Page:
Classical Music - Gerald Finzi

“If appreciation were a measure of merit and cause for self-esteem, it would long ago have been time for me to shut up shop, class myself as a failure, and turn to something of what the world is pleased to call a more ‘useful’ nature.” So wrote the composer Gerald Finzi in 1941, aged 40, when his promising career looked like it had come off the tracks. The London-born composer had come close to the recognition he deserved when his song cycle Dies Natalis, 13 years in the writing, was chosen to be performed in the prestigious Three Choirs Festival in 1939. But the war started, the festival was cancelled, and it took more than another decade for the composer to achieve recognition. Nowadays his reputation is still growing: Dies Natalis is the first work performed tonight by the Musicians of All Saints in Lewes. It is a piece which showcases Finzi’s talent: in it he sets texts by the 17th century poet Thomas Traherne to music.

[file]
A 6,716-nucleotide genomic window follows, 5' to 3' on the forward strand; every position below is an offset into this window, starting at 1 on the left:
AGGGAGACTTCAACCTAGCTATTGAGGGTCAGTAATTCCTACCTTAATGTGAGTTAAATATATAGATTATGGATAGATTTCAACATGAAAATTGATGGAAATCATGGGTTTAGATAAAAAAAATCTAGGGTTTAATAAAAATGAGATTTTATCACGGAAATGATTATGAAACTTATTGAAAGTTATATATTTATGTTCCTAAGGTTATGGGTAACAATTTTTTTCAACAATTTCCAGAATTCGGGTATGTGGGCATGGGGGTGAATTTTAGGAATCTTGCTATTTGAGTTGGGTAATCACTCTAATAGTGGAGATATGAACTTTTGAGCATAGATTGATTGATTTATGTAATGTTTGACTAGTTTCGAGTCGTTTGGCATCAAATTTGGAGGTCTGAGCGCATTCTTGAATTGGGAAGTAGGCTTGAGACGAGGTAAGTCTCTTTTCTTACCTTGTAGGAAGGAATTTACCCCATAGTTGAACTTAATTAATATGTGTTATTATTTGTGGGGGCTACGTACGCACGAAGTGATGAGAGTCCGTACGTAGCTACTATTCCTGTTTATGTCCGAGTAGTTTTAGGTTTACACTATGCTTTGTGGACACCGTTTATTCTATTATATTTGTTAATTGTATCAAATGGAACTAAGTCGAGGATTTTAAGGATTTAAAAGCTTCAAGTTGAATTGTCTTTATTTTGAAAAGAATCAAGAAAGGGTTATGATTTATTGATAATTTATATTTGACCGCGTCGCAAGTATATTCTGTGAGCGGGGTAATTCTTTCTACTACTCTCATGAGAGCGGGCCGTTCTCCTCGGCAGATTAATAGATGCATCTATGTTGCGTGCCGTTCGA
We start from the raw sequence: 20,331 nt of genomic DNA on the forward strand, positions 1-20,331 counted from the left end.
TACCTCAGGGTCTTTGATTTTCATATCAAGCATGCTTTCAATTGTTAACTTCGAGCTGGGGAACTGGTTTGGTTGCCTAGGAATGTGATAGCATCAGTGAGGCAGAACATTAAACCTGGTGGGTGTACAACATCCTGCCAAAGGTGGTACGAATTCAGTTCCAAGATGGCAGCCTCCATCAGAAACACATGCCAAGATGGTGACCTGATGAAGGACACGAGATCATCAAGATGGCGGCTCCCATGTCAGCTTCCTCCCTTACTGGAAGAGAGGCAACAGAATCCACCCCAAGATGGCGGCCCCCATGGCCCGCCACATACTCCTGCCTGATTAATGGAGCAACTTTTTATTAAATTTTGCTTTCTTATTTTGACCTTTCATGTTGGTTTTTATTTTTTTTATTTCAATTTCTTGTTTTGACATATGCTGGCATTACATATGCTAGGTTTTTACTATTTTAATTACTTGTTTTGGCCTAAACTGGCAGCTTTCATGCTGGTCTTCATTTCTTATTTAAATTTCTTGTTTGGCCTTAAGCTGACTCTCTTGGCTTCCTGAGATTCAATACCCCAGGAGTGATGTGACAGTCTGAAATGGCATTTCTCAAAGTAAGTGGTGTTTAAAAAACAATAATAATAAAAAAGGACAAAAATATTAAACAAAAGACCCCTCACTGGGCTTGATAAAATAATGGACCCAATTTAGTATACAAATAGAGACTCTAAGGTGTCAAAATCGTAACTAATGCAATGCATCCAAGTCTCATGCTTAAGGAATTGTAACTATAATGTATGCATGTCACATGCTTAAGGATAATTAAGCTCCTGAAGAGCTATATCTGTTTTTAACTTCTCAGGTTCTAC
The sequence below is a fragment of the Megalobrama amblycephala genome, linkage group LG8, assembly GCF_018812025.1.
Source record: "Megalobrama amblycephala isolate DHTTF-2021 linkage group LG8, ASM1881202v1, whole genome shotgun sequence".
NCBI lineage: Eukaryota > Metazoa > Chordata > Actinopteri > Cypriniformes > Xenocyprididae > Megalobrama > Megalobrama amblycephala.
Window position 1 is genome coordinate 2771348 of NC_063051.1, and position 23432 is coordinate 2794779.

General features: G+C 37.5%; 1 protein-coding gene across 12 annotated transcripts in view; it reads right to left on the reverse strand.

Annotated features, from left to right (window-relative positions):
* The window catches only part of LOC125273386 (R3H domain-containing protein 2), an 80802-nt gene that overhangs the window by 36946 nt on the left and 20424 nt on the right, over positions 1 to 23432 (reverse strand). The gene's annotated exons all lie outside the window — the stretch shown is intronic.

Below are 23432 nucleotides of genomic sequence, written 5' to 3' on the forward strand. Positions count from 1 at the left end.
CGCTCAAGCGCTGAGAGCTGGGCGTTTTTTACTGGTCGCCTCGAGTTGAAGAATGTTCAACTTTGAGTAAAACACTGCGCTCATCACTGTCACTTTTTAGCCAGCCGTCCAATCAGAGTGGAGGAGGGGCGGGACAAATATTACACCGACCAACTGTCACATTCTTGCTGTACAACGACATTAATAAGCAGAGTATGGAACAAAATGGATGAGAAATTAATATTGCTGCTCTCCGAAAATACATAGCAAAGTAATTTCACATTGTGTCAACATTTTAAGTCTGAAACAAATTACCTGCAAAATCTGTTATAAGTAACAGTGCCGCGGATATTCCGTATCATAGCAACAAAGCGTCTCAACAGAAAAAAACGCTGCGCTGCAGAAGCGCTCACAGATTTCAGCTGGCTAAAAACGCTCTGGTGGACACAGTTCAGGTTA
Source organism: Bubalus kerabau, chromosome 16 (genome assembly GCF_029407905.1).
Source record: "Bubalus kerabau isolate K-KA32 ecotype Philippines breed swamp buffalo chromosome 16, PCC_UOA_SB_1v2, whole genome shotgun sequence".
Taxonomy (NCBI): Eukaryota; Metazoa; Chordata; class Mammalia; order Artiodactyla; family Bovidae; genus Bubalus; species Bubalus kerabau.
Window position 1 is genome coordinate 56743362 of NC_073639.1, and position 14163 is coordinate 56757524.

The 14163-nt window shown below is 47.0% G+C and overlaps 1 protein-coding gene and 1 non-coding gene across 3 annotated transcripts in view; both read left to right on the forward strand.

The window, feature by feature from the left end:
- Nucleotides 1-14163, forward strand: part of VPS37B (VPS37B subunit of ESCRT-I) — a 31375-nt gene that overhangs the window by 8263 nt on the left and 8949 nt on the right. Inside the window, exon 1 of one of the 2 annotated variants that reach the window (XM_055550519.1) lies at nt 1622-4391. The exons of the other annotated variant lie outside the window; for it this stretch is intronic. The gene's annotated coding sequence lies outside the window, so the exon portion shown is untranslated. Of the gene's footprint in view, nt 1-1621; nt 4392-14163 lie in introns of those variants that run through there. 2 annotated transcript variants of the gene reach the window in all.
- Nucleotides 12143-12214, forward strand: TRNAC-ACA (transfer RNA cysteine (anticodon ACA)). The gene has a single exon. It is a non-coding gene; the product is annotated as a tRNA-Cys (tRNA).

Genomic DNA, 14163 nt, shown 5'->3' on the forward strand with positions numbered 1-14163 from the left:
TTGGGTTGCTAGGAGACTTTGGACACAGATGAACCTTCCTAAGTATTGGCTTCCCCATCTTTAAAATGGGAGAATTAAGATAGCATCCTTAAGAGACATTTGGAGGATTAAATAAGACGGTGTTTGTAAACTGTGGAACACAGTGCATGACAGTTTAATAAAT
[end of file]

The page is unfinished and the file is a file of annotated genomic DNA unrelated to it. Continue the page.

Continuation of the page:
Soprano Linda Houghton sings Finzi’s work tonight, one of three pieces performed by Lewes' fine Musicians of All Saints, the others being Haydn’s Symphony no.9 in C major and a work by contemporary composer Ric Graebner. The eclectic mix of choices is typical of the MAS, directed by Andrew Sherwood, who like to mix well-loved classics with more demanding and less famous works. Gerald Finzi, by the way, died in 1956, his reputation assured. AG


Gerald Finzi: if at first you don’t succeed…
Where?
All Saints Centre, Friars Walk, Lewes
When? 7.45pm
How Much? £8 (£6 concs £2 children)
 

Musicians of All Saints
(w) Website

Listen to Dies Natalis
(mp3) Listen
Finzi Trust
(w) Website